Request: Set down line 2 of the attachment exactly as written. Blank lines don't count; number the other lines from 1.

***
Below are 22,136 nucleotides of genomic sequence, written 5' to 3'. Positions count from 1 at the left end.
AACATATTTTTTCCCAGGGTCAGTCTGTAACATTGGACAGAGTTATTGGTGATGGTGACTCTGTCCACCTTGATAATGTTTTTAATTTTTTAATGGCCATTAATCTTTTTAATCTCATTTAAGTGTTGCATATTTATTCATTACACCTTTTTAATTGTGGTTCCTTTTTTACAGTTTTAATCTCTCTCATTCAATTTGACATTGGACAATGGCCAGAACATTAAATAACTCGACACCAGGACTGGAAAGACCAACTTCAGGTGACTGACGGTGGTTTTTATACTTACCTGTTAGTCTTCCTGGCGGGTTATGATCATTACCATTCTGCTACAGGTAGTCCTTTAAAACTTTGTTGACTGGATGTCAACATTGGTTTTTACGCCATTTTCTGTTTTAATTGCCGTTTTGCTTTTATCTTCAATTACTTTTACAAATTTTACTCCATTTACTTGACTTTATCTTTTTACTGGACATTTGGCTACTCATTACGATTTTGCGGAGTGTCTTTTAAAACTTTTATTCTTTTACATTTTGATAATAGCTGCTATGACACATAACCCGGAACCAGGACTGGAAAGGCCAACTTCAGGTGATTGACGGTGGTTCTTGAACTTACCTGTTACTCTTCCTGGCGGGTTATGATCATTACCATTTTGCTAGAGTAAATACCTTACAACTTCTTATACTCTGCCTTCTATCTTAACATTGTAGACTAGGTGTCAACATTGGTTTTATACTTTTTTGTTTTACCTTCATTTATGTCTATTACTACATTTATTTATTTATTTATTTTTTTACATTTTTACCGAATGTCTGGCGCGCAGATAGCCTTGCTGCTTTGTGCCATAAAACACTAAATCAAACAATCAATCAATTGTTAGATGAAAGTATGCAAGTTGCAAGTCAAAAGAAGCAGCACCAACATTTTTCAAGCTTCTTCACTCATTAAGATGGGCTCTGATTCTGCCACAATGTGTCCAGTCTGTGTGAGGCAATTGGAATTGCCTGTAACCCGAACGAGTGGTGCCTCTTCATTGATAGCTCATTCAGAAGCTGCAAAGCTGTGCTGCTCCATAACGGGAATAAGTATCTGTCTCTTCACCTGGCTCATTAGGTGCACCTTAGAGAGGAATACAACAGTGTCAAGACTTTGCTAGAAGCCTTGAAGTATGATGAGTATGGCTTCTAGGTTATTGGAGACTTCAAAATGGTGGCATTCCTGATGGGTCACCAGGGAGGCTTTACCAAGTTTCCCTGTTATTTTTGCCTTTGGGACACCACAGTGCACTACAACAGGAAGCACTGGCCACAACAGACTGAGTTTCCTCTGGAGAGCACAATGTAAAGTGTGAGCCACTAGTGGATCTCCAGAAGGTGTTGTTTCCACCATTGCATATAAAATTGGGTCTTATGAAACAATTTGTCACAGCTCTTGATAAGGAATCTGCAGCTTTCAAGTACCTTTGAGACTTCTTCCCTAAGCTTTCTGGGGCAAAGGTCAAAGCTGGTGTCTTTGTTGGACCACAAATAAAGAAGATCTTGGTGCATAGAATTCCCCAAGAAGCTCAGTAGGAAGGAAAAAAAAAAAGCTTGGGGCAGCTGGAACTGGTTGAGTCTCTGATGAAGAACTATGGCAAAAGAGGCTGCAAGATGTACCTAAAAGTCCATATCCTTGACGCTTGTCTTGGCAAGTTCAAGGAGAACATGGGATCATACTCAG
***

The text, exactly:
AACATATTTTTTCCCAGGGTCAGTCTGTAACATTGGACAGAGTTATTGGTGATGGTGACTCTGTCCACCTTGATAATGTTTTTAATTTTTTAATGGCCATTAATCTTTTTAATCTCATTTAAGTGTTGCATATTTATTCATTACACCTTTTTAATTGTGGTTCCTTTTTTACAGTTTTAATCTCTCTCATTCAATTTGACATTGGACAATGGCCAGAACATTAAATAACTCGACACCAGGACTGGAAAGACCAACTTCAGGTGACTGACGGTGGTTTTTATACTTACCTGTTAGTCTTCCTGGCGGGTTATGATCATTACCATTCTGCTACAGGTAGTCCTTTAAAACTTTGTTGACTGGATGTCAACATTGGTTTTTACGCCATTTTCTGTTTTAATTGCCGTTTTGCTTTTATCTTCAATTACTTTTACAAATTTTACTCCATTTACTTGACTTTATCTTTTTACTGGACATTTGGCTACTCATTACGATTTTGCGGAGTGTCTTTTAAAACTTTTATTCTTTTACATTTTGATAATAGCTGCTATGACACATAACCCGGAACCAGGACTGGAAAGGCCAACTTCAGGTGATTGACGGTGGTTCTTGAACTTACCTGTTACTCTTCCTGGCGGGTTATGATCATTACCATTTTGCTAGAGTAAATACCTTACAACTTCTTATACTCTGCCTTCTATCTTAACATTGTAGACTAGGTGTCAACATTGGTTTTATACTTTTTTGTTTTACCTTCATTTATGTCTATTACTACATTTATTTATTTATTTATTTTTTTACATTTTTACCGAATGTCTGGCGCGCAGATAGCCTTGCTGCTTTGTGCCATAAAACACTAAATCAAACAATCAATCAATTGTTAGATGAAAGTATGCAAGTTGCAAGTCAAAAGAAGCAGCACCAACATTTTTCAAGCTTCTTCACTCATTAAGATGGGCTCTGATTCTGCCACAATGTGTCCAGTCTGTGTGAGGCAATTGGAATTGCCTGTAACCCGAACGAGTGGTGCCTCTTCATTGATAGCTCATTCAGAAGCTGCAAAGCTGTGCTGCTCCATAACGGGAATAAGTATCTGTCTCTTCACCTGGCTCATTAGGTGCACCTTAGAGAGGAATACAACAGTGTCAAGACTTTGCTAGAAGCCTTGAAGTATGATGAGTATGGCTTCTAGGTTATTGGAGACTTCAAAATGGTGGCATTCCTGATGGGTCACCAGGGAGGCTTTACCAAGTTTCCCTGTTATTTTTGCCTTTGGGACACCACAGTGCACTACAACAGGAAGCACTGGCCACAACAGACTGAGTTTCCTCTGGAGAGCACAATGTAAAGTGTGAGCCACTAGTGGATCTCCAGAAGGTGTTGTTTCCACCATTGCATATAAAATTGGGTCTTATGAAACAATTTGTCACAGCTCTTGATAAGGAATCTGCAGCTTTCAAGTACCTTTGAGACTTCTTCCCTAAGCTTTCTGGGGCAAAGGTCAAAGCTGGTGTCTTTGTTGGACCACAAATAAAGAAGATCTTGGTGCATAGAATTCCCCAAGAAGCTCAGTAGGAAGGAAAAAAAAAAAGCTTGGGGCAGCTGGAACTGGTTGAGTCTCTGATGAAGAACTATGGCAAAAGAGGCTGCAAGATGTACCTAAAAGTCCATATCCTTGACGCTTGTCTTGGCAAGTTCAAGGAGAACATGGGATCATACTCAG